Five dead Tasmanian devils may have been poisoned, says ranger

Investigations are under way into the discovery of five dead Tasmanian devils south of Hobart as new research shows a decline in population of the is affecting the island state’s ecosystem.

The carcasses of five of the carnivorous marsupials, including a mother with two babies in her pouch, were found near the township of Cygnet by a bushwalker, a spokesperson for the Department of Primary Industries, Parks, Water and Environment said.

Nearby were the bodies of two wedge-tailed eagles, a brown falcon and a sparrow hawk.

The carcasses of five Tasmanian devils, including a mother with two babies in her pouch, were found by a bushwalker south of Hobart. A wildlife ranger said they may have been poisoned. Photograph: Alamy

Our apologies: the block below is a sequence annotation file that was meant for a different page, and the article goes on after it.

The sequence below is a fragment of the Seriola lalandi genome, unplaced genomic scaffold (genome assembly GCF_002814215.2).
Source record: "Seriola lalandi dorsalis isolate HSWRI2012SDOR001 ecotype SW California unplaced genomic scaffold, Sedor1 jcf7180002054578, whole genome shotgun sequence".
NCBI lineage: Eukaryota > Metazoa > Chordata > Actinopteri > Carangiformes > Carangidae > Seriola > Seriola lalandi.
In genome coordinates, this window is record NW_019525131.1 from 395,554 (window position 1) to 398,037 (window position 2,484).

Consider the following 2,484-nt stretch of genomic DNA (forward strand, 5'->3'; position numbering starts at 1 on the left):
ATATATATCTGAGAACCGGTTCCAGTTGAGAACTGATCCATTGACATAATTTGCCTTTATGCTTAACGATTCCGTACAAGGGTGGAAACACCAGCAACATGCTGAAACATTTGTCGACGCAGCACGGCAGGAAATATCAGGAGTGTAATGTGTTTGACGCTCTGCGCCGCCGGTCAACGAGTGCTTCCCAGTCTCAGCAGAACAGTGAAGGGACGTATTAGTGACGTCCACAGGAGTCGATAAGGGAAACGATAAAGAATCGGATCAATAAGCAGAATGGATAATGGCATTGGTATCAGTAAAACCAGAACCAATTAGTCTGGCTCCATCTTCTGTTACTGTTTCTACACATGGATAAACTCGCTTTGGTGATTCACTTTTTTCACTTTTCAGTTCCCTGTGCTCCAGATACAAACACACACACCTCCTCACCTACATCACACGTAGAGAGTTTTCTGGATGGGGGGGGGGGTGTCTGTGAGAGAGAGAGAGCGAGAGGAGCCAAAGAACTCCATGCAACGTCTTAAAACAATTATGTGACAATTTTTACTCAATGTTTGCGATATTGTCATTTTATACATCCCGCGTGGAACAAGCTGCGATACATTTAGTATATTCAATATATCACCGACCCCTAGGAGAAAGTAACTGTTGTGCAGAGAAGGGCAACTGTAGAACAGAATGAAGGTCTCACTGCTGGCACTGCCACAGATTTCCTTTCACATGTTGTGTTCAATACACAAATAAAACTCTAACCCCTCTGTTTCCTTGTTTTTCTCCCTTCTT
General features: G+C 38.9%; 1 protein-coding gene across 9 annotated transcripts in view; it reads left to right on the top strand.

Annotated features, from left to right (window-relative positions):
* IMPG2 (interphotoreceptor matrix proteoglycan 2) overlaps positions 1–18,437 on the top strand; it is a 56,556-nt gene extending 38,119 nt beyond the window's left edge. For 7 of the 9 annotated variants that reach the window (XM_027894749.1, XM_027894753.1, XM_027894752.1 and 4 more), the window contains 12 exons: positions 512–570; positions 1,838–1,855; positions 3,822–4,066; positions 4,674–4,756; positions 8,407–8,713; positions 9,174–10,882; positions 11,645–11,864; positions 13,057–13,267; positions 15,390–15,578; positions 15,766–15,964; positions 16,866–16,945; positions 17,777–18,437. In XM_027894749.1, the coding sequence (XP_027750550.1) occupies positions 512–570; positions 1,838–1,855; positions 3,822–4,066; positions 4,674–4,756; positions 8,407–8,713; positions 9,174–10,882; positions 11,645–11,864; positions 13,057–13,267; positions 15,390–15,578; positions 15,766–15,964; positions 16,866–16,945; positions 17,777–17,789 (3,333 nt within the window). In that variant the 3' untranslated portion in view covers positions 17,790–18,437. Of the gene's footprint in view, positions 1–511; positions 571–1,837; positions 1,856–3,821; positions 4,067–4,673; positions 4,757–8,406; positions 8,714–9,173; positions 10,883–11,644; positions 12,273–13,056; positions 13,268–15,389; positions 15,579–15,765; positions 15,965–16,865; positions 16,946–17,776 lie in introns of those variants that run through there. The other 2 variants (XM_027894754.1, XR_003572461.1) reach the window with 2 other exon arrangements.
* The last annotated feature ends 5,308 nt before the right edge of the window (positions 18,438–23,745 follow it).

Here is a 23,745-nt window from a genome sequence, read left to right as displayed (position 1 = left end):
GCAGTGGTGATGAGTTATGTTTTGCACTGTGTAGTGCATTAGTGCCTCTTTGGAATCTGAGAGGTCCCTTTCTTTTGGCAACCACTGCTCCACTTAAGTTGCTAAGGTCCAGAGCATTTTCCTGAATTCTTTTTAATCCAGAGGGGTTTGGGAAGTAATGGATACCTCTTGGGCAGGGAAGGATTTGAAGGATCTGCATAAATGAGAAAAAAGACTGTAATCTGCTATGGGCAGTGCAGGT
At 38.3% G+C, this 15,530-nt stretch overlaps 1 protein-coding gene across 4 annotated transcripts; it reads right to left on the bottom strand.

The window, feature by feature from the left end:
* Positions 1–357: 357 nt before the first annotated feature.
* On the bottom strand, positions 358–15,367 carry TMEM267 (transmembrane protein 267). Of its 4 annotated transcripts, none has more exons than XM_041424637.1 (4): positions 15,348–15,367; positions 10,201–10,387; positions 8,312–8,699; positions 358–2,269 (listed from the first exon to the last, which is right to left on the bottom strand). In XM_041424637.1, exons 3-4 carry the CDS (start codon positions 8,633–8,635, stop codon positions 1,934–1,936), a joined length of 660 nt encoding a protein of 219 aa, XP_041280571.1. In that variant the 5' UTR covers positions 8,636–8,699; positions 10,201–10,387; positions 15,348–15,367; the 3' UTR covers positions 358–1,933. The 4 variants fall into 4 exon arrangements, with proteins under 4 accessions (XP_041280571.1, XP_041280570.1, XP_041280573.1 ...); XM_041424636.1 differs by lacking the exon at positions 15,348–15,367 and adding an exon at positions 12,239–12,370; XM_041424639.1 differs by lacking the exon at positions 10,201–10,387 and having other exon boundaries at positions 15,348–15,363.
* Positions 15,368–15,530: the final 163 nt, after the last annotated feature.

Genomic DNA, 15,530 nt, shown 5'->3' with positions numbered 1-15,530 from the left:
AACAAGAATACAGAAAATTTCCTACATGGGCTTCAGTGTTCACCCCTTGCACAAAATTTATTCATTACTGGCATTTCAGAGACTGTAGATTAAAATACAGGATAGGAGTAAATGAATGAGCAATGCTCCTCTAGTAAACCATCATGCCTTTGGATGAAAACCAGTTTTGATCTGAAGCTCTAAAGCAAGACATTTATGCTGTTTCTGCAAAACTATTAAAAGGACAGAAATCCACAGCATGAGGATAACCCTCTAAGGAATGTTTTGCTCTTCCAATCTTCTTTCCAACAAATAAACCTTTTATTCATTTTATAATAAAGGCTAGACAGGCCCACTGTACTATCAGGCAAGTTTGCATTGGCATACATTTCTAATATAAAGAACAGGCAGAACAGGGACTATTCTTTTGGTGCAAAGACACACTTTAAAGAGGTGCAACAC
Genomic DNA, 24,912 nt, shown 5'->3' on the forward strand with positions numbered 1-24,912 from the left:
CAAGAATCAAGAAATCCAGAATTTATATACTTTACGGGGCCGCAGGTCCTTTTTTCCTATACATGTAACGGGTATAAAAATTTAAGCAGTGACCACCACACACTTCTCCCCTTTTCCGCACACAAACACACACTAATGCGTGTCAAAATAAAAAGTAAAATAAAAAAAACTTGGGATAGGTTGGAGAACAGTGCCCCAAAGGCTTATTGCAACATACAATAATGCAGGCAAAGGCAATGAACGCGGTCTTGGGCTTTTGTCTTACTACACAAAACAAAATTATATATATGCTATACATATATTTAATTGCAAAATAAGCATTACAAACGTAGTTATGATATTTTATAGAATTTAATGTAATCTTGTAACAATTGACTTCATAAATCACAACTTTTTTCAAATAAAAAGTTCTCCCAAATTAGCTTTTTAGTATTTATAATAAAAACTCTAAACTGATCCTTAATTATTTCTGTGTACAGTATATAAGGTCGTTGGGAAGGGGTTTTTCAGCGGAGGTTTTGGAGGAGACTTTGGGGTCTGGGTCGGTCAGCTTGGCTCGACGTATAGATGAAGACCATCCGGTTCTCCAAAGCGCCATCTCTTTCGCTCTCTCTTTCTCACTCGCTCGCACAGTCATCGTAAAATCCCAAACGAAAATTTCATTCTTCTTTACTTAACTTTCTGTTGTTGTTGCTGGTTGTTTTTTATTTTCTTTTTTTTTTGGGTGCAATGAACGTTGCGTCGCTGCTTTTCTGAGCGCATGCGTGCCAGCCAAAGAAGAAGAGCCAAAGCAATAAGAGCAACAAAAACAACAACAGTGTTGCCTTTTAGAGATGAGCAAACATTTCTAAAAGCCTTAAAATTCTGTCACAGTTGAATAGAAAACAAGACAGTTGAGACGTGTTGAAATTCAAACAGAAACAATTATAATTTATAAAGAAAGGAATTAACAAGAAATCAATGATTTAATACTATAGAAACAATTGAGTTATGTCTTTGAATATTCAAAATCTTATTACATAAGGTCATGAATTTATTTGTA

“Indications show that they may have been poisoned but there’s no confirming that,” wildlife ranger Matt Jones told the ABC. He added that it’s difficult to find who is responsible in such cases.

Police confirmed they are helping look into the deaths.

“Devils are now functionally extinct in eastern as far as possums are concerned, and our research found that possums are spending more time on the ground and are moving further from the safety of trees to feed,” she said.

“This change in behaviour has occurred very quickly and shows how the decline of the devils has disrupted the ecosystem.”

Researchers estimate there has been a decline of about 90% in the number of devils in eastern Tasmania.

This article was first published by The Guardian on 17 Jun 2015.


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